Week 1 Fish and Chips/raw veg Chicken drumsticks/mashed potato/corn Breakfast for dinner (eggs/bacon) Pasta: spaghetti and meatballs Home-made pizza/raw veg
Week 2 Salmon/ asparagus/noodles Chicken breast/ mashed spuds/corn Homemade soup Pasta: pesto Chicken and Cesar salad
Week 3 Tacos Butter chicken and rice Salad wraps Chicken snitzel/roast potatoes/tomato and avocado salsa Hotdogs and hamburgers/salad
Week 4 Cheesy pasta Ribs/noodles/corn on the cob Crepes and omelets Bangers and mash/ peas ORDER IN

Substitutes: curried sausage, chili, perogies, Swedish meatballs and rice, lasagna.

How does your family survive the dinner hour? Do you have any quick and easy dinner ideas or meal planner tips that make this time of day less stressful in your house?

 

About the Author:

Julie Cole Mabel's Labels

Julie Cole

Julie Cole is co-founder of Mabel’s Labels Inc., the leading provider of kids’ labels, and a proud mom of six.

Summer Hot Car Safety Tips EVERY Parent Must Read

Everybody knows you shouldn’t leave your child in a hot car in the summer. So, don’t you ever wonder why kids still die in hot cars ever summer then? Didn’t their parents have common sense? Believe me, it’s usually not because their parents didn’t know better.   We all know better.  These are the same parents that go to the trouble of putting their kids in car seats but forget their children are in their car.  How can you forget your child?  It sounds hard to believe, but in fact it’s a frightfully easy thing to do as outlined below.

A hot car is no place for a child!

Confusion due to special occasion:

“We were all saying our good byes after the family reunion.  We took two cars to the event.  I thought my wife took the baby in her car, but she buckled the baby in the car seat in my car instead.  She said she was going to the grocery story on the way home, so when I got home I went inside.  The baby was sleeping – I never heard a peep from the back seat. When she came home 20 minutes after me and asked where they baby was, we realized the confusion, ran to the car…. but it was too late.”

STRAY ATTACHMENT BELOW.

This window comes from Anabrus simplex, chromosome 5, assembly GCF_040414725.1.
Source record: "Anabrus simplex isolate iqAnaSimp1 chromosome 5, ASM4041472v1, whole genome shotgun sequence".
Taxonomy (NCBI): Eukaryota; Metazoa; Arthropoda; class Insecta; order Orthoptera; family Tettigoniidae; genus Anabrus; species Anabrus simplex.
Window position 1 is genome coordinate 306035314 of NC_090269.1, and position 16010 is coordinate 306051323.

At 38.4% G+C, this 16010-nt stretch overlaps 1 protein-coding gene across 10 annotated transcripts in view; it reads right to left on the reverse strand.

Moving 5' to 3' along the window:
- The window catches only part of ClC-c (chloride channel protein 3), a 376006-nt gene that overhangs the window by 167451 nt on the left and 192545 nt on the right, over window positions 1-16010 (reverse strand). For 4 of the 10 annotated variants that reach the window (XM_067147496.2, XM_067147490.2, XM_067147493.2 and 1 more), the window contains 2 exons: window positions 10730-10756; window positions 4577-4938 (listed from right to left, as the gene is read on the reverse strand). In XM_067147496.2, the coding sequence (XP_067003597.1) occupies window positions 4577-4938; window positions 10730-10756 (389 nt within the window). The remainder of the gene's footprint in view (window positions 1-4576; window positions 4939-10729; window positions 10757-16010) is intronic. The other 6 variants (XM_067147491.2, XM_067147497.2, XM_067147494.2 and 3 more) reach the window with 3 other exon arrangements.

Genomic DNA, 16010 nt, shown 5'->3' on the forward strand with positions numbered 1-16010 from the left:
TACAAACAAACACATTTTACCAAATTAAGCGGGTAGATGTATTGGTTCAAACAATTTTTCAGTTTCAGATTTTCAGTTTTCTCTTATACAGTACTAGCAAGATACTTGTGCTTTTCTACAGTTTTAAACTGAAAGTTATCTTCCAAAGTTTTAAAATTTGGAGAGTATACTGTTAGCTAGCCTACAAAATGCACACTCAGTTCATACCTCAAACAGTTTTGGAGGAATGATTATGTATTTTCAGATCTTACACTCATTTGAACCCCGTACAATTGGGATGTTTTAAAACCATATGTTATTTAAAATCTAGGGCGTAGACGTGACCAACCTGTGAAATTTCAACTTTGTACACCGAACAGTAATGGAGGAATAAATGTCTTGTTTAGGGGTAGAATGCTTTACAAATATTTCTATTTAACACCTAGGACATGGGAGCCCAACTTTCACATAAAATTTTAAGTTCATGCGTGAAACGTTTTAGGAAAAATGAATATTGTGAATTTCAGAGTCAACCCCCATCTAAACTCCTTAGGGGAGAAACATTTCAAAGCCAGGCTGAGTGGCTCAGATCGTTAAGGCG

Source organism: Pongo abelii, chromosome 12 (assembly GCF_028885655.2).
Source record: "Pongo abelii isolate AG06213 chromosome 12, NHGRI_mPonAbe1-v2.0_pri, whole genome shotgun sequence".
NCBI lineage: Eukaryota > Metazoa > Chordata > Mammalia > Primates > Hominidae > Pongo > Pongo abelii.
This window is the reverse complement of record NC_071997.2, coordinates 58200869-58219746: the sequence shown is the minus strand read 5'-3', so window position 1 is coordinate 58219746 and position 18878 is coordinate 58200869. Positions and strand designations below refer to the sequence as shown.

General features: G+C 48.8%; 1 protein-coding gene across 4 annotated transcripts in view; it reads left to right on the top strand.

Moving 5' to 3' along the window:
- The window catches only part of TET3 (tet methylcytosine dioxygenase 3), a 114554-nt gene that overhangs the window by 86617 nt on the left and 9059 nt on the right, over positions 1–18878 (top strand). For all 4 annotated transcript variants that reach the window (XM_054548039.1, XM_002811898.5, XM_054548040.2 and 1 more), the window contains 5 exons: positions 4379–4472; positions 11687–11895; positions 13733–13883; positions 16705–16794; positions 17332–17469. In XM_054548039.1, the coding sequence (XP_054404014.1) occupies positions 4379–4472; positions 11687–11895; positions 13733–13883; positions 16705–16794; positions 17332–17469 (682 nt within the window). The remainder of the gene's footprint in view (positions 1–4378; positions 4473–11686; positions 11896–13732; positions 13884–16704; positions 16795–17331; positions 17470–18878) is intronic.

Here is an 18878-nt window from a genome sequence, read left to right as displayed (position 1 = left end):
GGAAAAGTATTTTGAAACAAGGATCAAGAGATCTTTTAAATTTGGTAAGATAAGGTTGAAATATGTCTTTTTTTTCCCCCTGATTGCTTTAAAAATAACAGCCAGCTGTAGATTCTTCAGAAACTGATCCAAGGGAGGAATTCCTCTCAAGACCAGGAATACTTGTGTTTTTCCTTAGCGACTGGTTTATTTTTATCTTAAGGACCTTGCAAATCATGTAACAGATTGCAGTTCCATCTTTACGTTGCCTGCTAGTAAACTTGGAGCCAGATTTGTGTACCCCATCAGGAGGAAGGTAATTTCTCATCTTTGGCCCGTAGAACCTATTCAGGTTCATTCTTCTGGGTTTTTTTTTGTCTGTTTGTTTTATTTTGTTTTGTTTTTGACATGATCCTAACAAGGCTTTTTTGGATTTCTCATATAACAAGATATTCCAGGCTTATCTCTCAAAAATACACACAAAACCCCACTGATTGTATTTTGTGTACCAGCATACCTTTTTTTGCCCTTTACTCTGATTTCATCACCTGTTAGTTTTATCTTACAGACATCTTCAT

Confusion to due to distraction / change in patterns:

“Our schedule is that I drop the baby at daycare on my way to work on Mondays, Wednesdays and Fridays.  My wife does the pick up.  I put the baby in the car seat and headed out towards work, but got thinking about an issue at work and somehow because they moved my Tuesday meeting I forgot it was actually Monday and my drop off day.  I just headed to work.  It wasn’t until my wife went to pick up my child at daycare at 4pm that they reported that the child was not dropped off that morning.”

Parents are busy with a lot of minutia to juggle in their hectic lives and in their active minds.  It’s easy to forget keys and it’s easy to forget a schedule.   Forgetting our child does not mean we don’t love our children enough to remember them. It’s not enough to say “I won’t be forgetful”.   Instead we need to create sure-fire summer safety tips to avoid putting our children in danger.  Here are three ways you can prevent a death due to a simple oversight.

  1. Place a teddy bear in the child car seat.  Whenever you strap a child into the car seat, place the teddy bear in the front seat as a visual reminder that the car seat is occupied.
  2. Keep your purse, cell phone or briefcase on the floor of back seat below the car seat.  When you retrieve your purse you’ll be forced to look in the car seat.
  3. LOOK before you go.  Just make it a habit to look in the back seat each time you lock your car.   We look both ways when we cross the street.  We beep our keys to ensure our car doors are locked – why not add one more potentially life saving routine to regime?

About the Author:

Alyson Schafer

Alyson Schafer

Alyson Schafer is a psychotherapist and one of Canada’s most notable parenting experts. She is the resident expert on The Marilyn Denis Show, CTV News Channel and CBC’s The World This Weekend. Alyson is an “Ask an Expert” Columnist for Today’s Parent Magazine, and sits on the Health Advisory Board for Chatelaine Magazine.  Alyson is the best selling author of “Breaking The Good Mom Myth” and “Honey, I Wrecked The Kids” and her latest, “Ain’t Misbehavin”.  She is an international speaker including the inaugural TEDxKids in Brussels and offers free parenting tips at www.alysonschafer.com